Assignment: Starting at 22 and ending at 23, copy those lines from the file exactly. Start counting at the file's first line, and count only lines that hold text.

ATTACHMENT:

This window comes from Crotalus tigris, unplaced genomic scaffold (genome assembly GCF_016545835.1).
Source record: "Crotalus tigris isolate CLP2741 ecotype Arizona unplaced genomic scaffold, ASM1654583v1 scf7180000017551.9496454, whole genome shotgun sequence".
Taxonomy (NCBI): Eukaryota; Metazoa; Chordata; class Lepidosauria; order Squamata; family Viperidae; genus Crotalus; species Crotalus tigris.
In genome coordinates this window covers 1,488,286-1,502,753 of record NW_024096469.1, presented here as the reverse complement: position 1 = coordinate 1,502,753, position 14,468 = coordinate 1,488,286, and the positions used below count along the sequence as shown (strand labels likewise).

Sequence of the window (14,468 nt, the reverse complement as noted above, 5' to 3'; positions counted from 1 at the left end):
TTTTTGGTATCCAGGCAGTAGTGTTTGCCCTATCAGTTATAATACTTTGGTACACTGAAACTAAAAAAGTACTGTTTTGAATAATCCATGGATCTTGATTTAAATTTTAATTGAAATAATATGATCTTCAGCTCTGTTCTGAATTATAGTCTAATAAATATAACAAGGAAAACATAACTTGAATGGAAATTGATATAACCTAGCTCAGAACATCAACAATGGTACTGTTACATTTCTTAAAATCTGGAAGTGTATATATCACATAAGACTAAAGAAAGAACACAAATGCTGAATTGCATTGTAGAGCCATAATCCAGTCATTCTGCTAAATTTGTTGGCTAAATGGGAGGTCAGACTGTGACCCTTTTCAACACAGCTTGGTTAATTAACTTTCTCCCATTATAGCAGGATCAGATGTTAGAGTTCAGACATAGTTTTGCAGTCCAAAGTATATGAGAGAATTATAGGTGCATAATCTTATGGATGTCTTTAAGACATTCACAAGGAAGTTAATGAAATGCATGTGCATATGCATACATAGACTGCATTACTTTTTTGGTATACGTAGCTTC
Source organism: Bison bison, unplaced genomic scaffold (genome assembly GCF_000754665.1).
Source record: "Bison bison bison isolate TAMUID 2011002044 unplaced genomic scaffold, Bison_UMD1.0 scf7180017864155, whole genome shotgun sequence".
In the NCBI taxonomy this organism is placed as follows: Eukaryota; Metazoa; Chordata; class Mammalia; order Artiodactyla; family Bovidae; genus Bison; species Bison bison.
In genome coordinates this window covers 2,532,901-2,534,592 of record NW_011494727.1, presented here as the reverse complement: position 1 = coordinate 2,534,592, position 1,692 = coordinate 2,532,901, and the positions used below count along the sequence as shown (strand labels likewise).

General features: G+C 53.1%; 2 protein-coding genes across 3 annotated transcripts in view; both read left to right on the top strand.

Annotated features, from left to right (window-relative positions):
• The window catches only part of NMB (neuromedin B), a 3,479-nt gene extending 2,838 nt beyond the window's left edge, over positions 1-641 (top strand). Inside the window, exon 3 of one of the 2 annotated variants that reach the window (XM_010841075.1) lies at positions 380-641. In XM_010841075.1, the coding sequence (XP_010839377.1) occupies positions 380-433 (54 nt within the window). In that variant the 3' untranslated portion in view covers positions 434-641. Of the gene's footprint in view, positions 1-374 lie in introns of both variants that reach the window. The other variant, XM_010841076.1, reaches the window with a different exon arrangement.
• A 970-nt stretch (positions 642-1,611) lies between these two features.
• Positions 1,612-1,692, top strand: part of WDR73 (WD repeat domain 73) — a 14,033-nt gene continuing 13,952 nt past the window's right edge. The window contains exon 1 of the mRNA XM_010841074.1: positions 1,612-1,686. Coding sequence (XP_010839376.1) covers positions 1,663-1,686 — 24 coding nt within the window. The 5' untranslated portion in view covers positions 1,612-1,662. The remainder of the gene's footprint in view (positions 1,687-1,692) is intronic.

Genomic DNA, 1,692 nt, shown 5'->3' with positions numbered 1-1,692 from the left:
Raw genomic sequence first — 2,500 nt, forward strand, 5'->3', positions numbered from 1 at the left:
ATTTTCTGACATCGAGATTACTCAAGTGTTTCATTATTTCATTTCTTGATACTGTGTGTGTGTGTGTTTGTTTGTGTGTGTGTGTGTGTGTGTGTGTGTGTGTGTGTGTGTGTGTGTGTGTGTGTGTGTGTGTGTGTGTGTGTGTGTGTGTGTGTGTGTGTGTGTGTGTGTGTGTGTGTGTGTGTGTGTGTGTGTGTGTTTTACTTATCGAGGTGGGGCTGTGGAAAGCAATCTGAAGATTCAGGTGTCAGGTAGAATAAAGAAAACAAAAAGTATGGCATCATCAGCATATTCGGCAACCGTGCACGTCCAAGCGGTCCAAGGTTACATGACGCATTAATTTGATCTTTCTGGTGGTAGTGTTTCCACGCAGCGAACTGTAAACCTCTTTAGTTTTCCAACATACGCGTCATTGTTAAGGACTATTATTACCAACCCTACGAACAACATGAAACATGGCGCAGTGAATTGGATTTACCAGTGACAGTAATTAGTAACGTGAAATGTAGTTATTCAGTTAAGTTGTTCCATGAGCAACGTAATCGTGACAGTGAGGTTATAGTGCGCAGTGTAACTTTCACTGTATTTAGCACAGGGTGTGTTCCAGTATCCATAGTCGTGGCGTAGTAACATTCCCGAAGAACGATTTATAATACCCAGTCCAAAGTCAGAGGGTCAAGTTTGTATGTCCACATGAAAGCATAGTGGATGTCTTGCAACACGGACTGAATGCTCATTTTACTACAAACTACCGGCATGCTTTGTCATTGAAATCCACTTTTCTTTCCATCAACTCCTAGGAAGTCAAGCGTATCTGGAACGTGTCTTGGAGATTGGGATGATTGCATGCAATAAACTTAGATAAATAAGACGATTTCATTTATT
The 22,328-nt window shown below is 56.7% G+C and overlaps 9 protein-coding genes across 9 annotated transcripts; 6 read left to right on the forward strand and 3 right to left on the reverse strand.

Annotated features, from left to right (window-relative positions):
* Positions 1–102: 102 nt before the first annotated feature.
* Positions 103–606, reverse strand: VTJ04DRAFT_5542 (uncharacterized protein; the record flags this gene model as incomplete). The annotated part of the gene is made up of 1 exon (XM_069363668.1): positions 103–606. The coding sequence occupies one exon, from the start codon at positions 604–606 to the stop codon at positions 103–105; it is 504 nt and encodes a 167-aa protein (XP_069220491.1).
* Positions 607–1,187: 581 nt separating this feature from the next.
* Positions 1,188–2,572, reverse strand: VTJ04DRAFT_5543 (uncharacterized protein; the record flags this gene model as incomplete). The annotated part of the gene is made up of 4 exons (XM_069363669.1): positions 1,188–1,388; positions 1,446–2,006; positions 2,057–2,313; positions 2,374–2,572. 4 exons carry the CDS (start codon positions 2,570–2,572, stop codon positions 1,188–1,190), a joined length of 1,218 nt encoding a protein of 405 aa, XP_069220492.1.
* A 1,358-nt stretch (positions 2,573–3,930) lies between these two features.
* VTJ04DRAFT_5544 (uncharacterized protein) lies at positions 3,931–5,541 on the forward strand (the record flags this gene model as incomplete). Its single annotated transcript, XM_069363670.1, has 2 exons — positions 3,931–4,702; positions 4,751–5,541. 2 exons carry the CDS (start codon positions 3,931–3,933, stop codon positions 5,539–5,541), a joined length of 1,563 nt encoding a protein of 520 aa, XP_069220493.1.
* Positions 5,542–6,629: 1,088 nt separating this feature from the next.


* Positions 103–606, reverse strand: VTJ04DRAFT_5542 (uncharacterized protein; the record flags this gene model as incomplete). The annotated part of the gene is made up of 1 exon (XM_069363668.1): positions 103–606. The coding sequence occupies one exon, from the start codon at positions 604–606 to the stop codon at positions 103–105; it is 504 nt and encodes a 167-aa protein (XP_069220491.1).
* Positions 607–1,187: 581 nt separating this feature from the next.